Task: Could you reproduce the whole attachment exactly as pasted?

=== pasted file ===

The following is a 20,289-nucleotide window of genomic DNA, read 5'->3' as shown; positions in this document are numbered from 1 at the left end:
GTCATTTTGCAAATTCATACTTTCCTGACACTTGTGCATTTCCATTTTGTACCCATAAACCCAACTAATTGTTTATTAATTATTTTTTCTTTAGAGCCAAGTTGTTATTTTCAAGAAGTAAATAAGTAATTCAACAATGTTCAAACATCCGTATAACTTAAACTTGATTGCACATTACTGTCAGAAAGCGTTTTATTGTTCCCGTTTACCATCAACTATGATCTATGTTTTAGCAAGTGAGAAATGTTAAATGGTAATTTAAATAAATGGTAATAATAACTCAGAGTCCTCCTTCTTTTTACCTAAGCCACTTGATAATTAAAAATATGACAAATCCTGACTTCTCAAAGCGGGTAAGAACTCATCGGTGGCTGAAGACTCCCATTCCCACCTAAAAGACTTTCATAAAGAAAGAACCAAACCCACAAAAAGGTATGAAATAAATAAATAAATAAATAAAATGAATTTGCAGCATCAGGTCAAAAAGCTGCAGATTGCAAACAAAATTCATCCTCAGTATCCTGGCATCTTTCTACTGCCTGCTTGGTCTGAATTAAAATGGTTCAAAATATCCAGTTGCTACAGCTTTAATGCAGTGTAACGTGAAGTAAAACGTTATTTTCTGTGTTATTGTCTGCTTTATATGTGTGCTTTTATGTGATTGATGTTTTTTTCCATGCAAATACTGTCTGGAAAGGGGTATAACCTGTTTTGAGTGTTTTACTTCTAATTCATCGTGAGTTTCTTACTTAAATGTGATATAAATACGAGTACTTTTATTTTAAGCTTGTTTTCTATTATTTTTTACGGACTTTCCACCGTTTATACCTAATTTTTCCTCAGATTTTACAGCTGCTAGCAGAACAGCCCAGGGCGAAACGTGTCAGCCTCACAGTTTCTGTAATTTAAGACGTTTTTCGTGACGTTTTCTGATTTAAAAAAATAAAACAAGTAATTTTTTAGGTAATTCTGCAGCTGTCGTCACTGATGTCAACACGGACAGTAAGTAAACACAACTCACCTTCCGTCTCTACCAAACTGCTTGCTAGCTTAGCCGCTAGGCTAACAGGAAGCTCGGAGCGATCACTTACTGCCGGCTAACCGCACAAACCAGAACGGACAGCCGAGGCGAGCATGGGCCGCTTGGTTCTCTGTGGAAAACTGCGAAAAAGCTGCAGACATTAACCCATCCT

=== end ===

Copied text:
The following is a 20,289-nucleotide window of genomic DNA, read 5'->3' as shown; positions in this document are numbered from 1 at the left end:
GTCATTTTGCAAATTCATACTTTCCTGACACTTGTGCATTTCCATTTTGTACCCATAAACCCAACTAATTGTTTATTAATTATTTTTTCTTTAGAGCCAAGTTGTTATTTTCAAGAAGTAAATAAGTAATTCAACAATGTTCAAACATCCGTATAACTTAAACTTGATTGCACATTACTGTCAGAAAGCGTTTTATTGTTCCCGTTTACCATCAACTATGATCTATGTTTTAGCAAGTGAGAAATGTTAAATGGTAATTTAAATAAATGGTAATAATAACTCAGAGTCCTCCTTCTTTTTACCTAAGCCACTTGATAATTAAAAATATGACAAATCCTGACTTCTCAAAGCGGGTAAGAACTCATCGGTGGCTGAAGACTCCCATTCCCACCTAAAAGACTTTCATAAAGAAAGAACCAAACCCACAAAAAGGTATGAAATAAATAAATAAATAAATAAAATGAATTTGCAGCATCAGGTCAAAAAGCTGCAGATTGCAAACAAAATTCATCCTCAGTATCCTGGCATCTTTCTACTGCCTGCTTGGTCTGAATTAAAATGGTTCAAAATATCCAGTTGCTACAGCTTTAATGCAGTGTAACGTGAAGTAAAACGTTATTTTCTGTGTTATTGTCTGCTTTATATGTGTGCTTTTATGTGATTGATGTTTTTTTCCATGCAAATACTGTCTGGAAAGGGGTATAACCTGTTTTGAGTGTTTTACTTCTAATTCATCGTGAGTTTCTTACTTAAATGTGATATAAATACGAGTACTTTTATTTTAAGCTTGTTTTCTATTATTTTTTACGGACTTTCCACCGTTTATACCTAATTTTTCCTCAGATTTTACAGCTGCTAGCAGAACAGCCCAGGGCGAAACGTGTCAGCCTCACAGTTTCTGTAATTTAAGACGTTTTTCGTGACGTTTTCTGATTTAAAAAAATAAAACAAGTAATTTTTTAGGTAATTCTGCAGCTGTCGTCACTGATGTCAACACGGACAGTAAGTAAACACAACTCACCTTCCGTCTCTACCAAACTGCTTGCTAGCTTAGCCGCTAGGCTAACAGGAAGCTCGGAGCGATCACTTACTGCCGGCTAACCGCACAAACCAGAACGGACAGCCGAGGCGAGCATGGGCCGCTTGGTTCTCTGTGGAAAACTGCGAAAAAGCTGCAGACATTAACCCATCCT